5. Lappeenranta City Theatre

Lappeenranta's new City Theatre is located in the city centre, on the top floor of the IsoKristiina shopping centre (Kaivokatu 5, 3rd floor from the deck level). A hotel also operates under the same roof in close proximity to the theatre, restaurants and shops.
The location of the Lappeenranta City Theatre on the top floor of a shopping centre is a unique solution, not known anywhere else in Europe. The solution can be seen as anticipating a structural change in the theatre business. The performances are returning to their roots – to marketplaces and amongst the people.

The City Theatre was designed by Ala Arkkitehdit Oy. You can visit the theatre on group tours lead by the Theatre Director; the tours are arranged for groups of at least five people at a time. The price is EUR 10 per visitor.
You should also take the opportunity to enjoy the performances at the theatre. The repertoire of the City Theatre in the autumn of 2017 includes ‘Pähkinänsärkijä – Klaaran ja Nikolaksen tarina’ (Nutcracker – the story of Klaara and Nikolas) performed in cooperation with the Lappeenranta Dance School.

6. Sorjonen’s Lappeenranta

Where else could you step right into fiction while on holiday, if not in the Bordertown milieu in Lappeenranta? Two worlds meet in the Lappeenranta border region: the fictional crime series Bordertown and the real summer destination of Lappeenranta. First broadcast by Finnish Broadcasting Company YLE in the autumn of 2016, Bordertown was specifically written with Lappeenranta in mind and shot in the town in the late summer of 2015. According to Miikko Oikkonen, the Lappeenranta-born creator of the series, the town is depicted in Sorjonen as if it were one of the main characters.

The crime series tells the story of Detective Inspector Kari Sorjonen, one of the best detectives of the National Bureau of Investigation, whose wife Pauliina is recovering from a serious illness. The family decides to move to the small border town in Eastern Finland where Pauliina grew up. In Lappeenranta, Sorjonen accepts a position in the Serious Crime Unit so that his family can spend more time together, and to give himself fewer serious crimes to solve.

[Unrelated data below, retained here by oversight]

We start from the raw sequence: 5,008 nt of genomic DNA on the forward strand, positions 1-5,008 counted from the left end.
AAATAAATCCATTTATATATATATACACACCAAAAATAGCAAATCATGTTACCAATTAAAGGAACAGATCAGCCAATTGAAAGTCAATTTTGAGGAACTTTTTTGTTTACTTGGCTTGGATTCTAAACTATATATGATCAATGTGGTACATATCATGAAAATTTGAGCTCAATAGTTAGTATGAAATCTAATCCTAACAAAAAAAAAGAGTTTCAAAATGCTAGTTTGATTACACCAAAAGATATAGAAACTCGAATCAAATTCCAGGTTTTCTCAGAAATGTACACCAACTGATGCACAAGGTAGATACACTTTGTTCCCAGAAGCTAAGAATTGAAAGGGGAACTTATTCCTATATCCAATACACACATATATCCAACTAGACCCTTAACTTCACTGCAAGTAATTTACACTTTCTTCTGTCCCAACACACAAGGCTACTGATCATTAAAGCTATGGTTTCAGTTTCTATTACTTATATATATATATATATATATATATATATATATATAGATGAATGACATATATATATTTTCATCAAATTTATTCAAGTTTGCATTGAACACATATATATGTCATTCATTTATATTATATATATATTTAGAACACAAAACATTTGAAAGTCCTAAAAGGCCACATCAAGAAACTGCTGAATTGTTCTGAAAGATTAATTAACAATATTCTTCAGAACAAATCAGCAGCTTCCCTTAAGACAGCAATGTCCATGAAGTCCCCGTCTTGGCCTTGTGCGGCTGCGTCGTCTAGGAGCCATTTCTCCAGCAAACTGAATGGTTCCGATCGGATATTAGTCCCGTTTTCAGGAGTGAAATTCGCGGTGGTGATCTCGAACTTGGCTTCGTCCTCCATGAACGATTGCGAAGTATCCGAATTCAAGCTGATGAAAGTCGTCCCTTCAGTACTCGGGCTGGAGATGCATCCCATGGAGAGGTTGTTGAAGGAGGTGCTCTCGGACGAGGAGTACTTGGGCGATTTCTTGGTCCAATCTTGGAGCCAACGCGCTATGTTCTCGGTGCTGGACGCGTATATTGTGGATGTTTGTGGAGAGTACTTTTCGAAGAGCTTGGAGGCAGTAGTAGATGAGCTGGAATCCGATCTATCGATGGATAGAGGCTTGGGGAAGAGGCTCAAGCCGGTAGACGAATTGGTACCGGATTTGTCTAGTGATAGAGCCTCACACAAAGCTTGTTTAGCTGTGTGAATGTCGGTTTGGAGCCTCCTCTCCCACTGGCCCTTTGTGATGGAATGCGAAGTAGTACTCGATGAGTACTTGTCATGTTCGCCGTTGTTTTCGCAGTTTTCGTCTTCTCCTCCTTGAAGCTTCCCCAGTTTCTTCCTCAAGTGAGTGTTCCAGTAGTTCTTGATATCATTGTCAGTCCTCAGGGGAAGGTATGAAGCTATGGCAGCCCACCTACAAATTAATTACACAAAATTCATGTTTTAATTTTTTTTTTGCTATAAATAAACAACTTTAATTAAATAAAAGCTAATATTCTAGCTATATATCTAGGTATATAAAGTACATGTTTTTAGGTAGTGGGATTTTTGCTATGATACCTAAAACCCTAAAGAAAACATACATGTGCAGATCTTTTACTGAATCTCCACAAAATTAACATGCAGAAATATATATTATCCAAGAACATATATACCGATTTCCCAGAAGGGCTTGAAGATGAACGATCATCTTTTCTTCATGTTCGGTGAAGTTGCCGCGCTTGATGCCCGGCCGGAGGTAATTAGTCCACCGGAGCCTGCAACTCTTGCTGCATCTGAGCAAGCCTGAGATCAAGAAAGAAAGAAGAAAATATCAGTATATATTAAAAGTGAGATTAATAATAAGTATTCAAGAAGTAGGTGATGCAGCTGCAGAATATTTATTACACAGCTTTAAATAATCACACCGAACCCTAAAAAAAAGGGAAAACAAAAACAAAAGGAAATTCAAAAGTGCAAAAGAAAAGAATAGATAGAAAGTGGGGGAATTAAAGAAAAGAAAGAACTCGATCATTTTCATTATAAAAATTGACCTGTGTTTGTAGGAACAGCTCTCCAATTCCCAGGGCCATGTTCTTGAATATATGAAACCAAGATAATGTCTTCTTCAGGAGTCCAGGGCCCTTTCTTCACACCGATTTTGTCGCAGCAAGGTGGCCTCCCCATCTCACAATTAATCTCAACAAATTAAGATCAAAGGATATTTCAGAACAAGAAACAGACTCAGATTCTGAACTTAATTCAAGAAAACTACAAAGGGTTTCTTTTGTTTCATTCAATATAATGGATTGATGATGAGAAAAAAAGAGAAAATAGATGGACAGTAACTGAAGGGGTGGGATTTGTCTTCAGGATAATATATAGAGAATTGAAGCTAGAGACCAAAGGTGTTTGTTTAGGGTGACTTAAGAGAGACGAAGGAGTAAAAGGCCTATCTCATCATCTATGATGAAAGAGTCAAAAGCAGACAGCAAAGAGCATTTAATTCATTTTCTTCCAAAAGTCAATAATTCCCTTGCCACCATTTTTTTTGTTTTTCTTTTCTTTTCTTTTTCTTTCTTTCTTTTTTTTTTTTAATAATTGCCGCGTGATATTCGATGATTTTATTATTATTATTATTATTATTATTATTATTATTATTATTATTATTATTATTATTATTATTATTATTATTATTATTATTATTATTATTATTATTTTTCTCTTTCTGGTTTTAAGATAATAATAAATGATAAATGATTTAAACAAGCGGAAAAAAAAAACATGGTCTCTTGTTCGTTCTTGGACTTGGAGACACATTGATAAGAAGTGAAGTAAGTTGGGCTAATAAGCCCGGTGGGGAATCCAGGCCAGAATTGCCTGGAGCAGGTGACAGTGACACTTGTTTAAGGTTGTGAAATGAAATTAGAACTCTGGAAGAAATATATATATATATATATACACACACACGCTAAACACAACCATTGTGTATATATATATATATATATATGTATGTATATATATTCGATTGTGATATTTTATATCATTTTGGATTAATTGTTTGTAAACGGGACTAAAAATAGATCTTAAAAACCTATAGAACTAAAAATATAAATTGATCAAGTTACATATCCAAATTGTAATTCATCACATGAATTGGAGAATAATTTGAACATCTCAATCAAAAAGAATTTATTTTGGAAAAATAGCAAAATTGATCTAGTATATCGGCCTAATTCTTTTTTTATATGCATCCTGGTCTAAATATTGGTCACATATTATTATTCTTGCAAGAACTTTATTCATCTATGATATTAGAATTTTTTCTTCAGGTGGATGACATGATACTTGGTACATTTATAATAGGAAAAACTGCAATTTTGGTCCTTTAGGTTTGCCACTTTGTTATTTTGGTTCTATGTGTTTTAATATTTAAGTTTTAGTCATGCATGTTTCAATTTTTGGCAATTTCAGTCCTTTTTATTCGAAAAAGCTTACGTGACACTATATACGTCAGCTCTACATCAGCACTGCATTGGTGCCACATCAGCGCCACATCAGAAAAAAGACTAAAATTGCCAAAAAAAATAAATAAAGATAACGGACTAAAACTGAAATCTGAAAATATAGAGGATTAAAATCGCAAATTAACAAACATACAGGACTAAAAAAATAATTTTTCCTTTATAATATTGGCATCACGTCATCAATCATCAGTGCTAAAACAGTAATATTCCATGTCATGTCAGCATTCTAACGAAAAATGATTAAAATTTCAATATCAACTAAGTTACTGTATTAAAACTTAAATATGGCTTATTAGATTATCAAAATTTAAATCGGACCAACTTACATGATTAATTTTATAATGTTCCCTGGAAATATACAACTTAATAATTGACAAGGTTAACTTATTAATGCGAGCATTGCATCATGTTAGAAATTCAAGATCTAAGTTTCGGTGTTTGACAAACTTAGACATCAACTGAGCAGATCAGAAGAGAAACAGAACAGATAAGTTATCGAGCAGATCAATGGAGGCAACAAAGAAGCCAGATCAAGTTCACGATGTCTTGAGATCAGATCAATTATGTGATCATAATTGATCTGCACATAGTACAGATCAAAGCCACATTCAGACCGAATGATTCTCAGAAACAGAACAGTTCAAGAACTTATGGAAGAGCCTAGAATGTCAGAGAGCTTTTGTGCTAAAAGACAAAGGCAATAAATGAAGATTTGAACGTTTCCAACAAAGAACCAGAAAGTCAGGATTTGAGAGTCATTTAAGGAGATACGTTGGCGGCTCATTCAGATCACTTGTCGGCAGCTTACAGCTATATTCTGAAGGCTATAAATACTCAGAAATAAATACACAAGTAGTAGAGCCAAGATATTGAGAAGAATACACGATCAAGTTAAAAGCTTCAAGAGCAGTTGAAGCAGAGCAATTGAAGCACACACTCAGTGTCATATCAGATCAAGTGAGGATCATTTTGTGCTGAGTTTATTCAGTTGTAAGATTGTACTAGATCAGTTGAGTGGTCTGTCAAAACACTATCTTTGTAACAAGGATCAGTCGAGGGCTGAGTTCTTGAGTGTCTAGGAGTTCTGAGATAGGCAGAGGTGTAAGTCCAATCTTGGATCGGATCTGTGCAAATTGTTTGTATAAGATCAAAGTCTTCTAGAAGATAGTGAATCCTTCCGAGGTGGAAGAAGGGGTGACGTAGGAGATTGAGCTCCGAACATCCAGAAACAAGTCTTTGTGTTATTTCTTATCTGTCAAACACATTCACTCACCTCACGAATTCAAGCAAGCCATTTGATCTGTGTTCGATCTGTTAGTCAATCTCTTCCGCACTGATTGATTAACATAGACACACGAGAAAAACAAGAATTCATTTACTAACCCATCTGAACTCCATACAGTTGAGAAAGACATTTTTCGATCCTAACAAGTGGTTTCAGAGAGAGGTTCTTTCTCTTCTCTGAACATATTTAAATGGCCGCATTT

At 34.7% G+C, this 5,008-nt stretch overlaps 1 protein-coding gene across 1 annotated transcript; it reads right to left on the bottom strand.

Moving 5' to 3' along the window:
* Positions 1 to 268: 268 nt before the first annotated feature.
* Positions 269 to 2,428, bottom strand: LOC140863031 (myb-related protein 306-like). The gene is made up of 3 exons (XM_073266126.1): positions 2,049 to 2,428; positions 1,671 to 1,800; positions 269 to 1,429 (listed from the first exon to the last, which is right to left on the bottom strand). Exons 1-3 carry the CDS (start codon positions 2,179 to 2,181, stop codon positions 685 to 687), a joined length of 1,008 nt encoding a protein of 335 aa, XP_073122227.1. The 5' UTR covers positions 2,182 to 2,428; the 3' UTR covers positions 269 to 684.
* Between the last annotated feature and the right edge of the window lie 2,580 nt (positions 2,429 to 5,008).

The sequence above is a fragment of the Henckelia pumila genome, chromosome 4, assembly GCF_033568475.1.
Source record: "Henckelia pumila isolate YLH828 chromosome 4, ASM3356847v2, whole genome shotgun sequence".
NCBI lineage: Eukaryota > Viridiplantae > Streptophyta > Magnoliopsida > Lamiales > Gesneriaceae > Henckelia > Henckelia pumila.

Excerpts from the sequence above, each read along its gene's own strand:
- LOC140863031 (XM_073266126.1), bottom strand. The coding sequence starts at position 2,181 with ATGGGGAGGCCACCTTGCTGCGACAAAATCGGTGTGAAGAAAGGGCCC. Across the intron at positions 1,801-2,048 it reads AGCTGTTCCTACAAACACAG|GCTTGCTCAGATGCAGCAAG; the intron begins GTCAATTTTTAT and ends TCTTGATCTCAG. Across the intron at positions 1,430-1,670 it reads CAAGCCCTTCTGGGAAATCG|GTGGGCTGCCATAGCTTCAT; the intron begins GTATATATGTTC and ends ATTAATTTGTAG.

Tours of the locations of Bordertown, which feature many lesser-known facts about TV series, are arranged during the summer. On the tour, you will also be among the first to hear about Bordertown’s second season, which will be shot in Lappeenranta in the autumn of 2017.
The tour is available in Finnish and English. English-speaking tours are provided upon request for groups of at least five, or for 50 euros per tour.
Further information and reservations:
tel. +358 5 667 788
lappeenranta@gosaimaa.com

7. City on the Russian border

Lappeenranta is the closest European city to St. Petersburg, and it is the city with the second-largest number of visitors in Finland. The city has approximately 1.5 million Russian visitors every year. Internationalism and the proximity of the border are reflected in the historic sites of Lappeenranta, such as the Fortress, as well as the services of today. The Fortress has the oldest Orthodox Church in Finland. In addition to Finnish and English, the city also serves customers and visitors in Russian. Nuijamaa is a popular modern border-crossing point, only 30 kilometres from Lappeenranta.

The Saimaa Canal offers a visa-free connection to Vyborg and St. Petersburg for 72-hour trips. You must register on your trip three days before it starts. The travel agency Saimaa Travel serves you as regards issues related to travelling to Russia. Lappeenranta also has a Russia Visa Application Service Centre, and you can travel from the Vainikkala railway station to St. Petersburg on the Allegro in only 1.5 hours.